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morally certain, that no such act ever received the sanction of the Legislature of Rhode-Island.

That entire liberty was professed and maintained, from the commencement of the colony, is certain. one of the fundamental regulations in the respective towns, and when they were united, under the first charter, it was expressly enacted, that, while the civil laws should be obeyed, "all men may walk as their consciences persuade them, every one in the name of his God."*

The second charter declared, that “no person within the said colony, at any time hereafter, shall be anywise molested, punished or disquieted, or called in question, for any differences in opinion, in matters of religion, and do not actually disturb the civil peace of our said colony."

It is utterly incredible, that the Assembly, while they were passing votes of thanks to the King for the charter, would enact a law in violation of his positive declaration in the instrument itself, and at variance with their previous policy and with all their institutions. An exclusion of Catholics, moreover, would not only have violated the charter, and thus offended the King, but the legislators of Rhode Island had sufficient knowledge of Charles, to be aware, that nothing would be less acceptable to him than a law against the Catholics, for whom he endeavored to obtain toleration in England. It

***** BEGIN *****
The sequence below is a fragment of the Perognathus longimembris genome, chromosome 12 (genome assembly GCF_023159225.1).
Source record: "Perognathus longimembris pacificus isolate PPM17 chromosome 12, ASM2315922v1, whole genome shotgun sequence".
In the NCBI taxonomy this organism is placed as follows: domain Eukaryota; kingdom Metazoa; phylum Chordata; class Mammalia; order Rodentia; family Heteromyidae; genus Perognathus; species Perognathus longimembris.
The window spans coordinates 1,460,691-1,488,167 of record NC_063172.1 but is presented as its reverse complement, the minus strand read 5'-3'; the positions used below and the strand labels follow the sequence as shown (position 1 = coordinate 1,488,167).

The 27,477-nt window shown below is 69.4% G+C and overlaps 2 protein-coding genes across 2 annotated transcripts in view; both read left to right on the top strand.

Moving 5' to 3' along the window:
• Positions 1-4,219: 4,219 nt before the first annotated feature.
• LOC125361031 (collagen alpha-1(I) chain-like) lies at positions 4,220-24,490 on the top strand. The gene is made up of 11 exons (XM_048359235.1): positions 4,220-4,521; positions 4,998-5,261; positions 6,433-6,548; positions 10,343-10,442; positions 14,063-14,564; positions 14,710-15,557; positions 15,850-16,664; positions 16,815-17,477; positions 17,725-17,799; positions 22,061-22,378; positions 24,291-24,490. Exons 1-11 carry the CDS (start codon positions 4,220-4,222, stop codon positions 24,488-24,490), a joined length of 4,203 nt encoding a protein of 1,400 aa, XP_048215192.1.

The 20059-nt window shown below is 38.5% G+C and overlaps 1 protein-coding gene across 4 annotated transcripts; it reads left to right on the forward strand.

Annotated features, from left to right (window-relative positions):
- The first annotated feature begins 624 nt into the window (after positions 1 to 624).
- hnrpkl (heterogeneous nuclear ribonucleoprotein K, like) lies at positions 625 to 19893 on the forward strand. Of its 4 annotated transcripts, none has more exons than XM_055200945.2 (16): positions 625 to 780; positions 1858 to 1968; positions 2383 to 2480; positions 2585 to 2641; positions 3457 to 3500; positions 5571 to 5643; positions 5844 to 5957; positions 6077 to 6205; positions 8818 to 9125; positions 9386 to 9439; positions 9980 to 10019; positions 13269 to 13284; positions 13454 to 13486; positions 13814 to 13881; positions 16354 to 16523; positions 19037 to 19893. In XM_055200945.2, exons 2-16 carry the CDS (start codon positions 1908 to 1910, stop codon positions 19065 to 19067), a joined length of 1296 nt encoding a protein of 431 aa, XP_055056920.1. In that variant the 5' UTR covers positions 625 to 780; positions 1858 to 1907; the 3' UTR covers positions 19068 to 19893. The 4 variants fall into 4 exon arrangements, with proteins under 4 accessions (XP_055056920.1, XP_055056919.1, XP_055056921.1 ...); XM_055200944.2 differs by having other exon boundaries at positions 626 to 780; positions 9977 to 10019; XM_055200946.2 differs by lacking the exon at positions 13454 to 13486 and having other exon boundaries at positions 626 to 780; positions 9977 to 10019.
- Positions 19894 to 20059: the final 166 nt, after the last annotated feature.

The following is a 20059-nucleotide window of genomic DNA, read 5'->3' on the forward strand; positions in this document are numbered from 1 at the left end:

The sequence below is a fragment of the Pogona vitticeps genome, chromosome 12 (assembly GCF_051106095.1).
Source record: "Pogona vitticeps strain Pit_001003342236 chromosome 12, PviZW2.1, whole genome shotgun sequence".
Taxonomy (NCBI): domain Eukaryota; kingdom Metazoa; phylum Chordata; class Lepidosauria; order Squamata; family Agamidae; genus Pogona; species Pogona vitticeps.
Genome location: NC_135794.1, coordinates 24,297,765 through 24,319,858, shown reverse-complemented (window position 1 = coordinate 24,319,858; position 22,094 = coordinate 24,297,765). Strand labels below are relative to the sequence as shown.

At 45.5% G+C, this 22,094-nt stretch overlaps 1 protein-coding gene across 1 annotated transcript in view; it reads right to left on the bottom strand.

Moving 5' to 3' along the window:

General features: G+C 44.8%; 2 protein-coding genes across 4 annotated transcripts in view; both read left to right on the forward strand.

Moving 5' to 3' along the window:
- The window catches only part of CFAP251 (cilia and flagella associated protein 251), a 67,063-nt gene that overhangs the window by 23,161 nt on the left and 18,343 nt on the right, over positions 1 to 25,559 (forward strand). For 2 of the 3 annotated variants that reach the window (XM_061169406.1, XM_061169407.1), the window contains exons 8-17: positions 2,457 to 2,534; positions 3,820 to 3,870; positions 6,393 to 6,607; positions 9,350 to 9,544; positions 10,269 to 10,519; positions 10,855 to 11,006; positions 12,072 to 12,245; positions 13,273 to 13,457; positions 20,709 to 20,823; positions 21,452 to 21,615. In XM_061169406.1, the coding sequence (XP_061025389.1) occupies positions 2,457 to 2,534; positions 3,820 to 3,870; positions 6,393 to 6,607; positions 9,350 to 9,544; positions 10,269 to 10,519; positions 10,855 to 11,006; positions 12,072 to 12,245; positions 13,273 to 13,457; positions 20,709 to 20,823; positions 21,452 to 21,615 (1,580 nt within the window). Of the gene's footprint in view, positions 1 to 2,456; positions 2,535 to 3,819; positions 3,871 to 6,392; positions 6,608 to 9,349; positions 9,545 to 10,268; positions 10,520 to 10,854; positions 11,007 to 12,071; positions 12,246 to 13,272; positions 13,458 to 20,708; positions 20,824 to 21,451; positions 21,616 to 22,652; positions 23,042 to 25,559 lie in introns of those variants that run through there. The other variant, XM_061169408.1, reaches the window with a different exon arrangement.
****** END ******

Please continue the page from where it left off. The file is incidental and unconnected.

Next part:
may be added, that there were no Catholics in RhodeIsland, so late as 1695, according to Cotton Mather.t Mr. Eddy well remarks: “Why a law should be made to exclude from the privileges of freemen, those who were not inhabitants, by those who believed all to be equally entitled to their religious opinions, is difficult to conceive."

At the next session, in May, 1664, the Assembly enacted, that, “ at present this General Assembly judgeth it their duty to signify his Majesty's gracious pleasure vouchsafed in these words to us, verbatim, (viz.)”—quoting the declaration from the charter which is cited above.


* This was the Rhode Island doctrine and practice from the beginning. It was deeply rooted in all hearts. Among the deputies to the General Assembly, in 1675, the name,

66 Toleration Harris," † He says, in this year, that Rhode Island colony " has been a colluvies of Antinomians, Familists, Anabaptists, Antisabbatarians, Arminians, Socinians, Quakers, Ranters, every thing in the world but Roman Catholics and true Christians—though of the latter, 1 hope, there have been more than of the former among them."-Mag. nalia, b. vii. c. iii. s. 12.

At the session in May, 1665, in answer to certain propositions of the King's Commissioners, in which the King requires, that all the citizens shall enjoy equal civil and religious rights, without regard to their opinions, the Assembly say: “ This Assembly do, with all gladness of heart, and humbleness of mind, acknowledge the great goodness of God and favor of his Majesty in that respect, declaring, that as it hath been a principle set forth and maintained in this colony, from the very beginning thereof, so it is much on their hearts to preserve the same liberty to all persons within this colony forever, as to the worship of God therein, taking care for the preservation of the civil government, to the doing of justice and preserving each other's privileges from wrong and violence to others.”